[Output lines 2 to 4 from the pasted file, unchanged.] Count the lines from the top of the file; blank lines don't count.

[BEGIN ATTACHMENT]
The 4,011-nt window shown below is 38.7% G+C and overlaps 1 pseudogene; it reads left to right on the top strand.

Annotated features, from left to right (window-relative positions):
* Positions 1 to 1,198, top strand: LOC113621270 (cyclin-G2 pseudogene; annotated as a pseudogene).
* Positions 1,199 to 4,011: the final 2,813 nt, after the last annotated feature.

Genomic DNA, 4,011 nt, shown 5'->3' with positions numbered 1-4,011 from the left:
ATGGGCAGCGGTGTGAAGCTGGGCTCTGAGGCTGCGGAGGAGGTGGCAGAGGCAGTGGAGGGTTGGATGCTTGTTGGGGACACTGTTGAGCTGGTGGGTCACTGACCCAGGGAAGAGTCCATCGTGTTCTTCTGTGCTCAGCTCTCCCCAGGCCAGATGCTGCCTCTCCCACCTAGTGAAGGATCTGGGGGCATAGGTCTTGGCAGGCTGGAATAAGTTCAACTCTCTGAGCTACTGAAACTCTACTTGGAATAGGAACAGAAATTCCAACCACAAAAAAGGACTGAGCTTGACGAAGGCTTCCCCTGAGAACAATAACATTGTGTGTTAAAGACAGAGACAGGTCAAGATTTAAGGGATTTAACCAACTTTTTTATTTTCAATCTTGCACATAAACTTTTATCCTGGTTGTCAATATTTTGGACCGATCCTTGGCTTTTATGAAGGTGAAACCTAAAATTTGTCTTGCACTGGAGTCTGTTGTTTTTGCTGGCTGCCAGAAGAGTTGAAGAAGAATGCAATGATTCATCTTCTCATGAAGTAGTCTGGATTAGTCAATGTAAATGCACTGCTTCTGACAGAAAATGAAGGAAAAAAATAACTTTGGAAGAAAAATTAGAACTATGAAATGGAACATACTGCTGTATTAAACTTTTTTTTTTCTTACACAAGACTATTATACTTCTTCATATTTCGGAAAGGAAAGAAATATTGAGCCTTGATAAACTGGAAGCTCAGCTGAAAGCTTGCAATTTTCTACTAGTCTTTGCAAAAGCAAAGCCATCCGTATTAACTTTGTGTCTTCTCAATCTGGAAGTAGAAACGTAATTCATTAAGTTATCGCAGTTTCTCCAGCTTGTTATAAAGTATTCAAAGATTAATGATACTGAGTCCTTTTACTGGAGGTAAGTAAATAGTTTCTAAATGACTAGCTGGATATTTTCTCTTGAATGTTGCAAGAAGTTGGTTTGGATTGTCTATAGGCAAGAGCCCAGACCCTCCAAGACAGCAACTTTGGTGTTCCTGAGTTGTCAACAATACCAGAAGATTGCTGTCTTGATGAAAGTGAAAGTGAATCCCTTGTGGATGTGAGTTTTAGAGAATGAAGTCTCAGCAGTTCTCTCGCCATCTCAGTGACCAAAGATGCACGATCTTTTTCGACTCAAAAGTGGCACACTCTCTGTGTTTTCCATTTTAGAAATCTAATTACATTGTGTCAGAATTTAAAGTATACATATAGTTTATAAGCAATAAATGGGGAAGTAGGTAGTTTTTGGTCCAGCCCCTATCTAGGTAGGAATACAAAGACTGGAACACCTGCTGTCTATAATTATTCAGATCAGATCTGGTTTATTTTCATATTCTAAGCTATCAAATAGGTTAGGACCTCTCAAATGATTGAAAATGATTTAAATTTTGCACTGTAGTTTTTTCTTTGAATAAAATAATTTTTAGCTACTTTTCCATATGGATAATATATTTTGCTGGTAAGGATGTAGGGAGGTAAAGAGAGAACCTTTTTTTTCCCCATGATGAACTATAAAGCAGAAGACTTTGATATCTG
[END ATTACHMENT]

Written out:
Annotated features, from left to right (window-relative positions):
* Positions 1 to 1,198, top strand: LOC113621270 (cyclin-G2 pseudogene; annotated as a pseudogene).
* Positions 1,199 to 4,011: the final 2,813 nt, after the last annotated feature.